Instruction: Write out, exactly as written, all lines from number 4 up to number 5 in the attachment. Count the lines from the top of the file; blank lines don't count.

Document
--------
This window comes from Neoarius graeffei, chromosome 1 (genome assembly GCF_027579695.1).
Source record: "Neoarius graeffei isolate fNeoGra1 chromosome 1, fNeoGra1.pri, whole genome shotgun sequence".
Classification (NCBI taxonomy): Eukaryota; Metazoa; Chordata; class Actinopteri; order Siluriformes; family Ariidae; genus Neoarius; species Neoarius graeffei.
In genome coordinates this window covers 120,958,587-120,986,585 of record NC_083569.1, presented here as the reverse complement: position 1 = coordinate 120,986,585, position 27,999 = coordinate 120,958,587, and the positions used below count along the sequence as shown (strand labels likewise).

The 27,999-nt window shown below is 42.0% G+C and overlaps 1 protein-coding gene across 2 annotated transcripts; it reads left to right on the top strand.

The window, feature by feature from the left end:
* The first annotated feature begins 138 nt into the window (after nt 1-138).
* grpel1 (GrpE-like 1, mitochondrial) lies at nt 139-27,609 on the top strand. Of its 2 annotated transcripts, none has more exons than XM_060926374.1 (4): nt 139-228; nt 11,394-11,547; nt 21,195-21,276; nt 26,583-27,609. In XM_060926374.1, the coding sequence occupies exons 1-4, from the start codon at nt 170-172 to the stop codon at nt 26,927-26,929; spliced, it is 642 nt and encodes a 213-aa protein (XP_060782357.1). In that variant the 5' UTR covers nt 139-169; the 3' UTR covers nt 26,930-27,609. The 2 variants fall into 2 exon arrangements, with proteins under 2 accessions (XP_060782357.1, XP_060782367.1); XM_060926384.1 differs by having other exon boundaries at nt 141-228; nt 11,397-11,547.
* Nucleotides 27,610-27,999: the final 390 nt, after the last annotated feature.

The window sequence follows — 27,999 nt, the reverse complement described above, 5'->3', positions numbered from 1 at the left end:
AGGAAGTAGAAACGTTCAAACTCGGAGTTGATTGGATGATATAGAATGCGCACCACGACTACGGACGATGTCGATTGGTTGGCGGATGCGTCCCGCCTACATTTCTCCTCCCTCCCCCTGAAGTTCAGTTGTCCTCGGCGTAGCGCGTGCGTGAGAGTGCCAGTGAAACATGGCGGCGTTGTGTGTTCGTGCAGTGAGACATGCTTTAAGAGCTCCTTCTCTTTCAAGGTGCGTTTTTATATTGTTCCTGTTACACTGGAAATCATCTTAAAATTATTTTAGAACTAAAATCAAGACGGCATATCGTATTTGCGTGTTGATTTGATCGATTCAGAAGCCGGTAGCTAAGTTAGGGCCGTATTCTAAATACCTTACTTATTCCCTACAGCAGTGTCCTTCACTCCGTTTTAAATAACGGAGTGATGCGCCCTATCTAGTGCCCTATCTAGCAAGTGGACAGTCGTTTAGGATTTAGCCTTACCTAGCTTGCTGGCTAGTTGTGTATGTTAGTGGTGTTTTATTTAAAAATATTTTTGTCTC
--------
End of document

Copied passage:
In genome coordinates this window covers 120,958,587-120,986,585 of record NC_083569.1, presented here as the reverse complement: position 1 = coordinate 120,986,585, position 27,999 = coordinate 120,958,587, and the positions used below count along the sequence as shown (strand labels likewise).

The 27,999-nt window shown below is 42.0% G+C and overlaps 1 protein-coding gene across 2 annotated transcripts; it reads left to right on the top strand.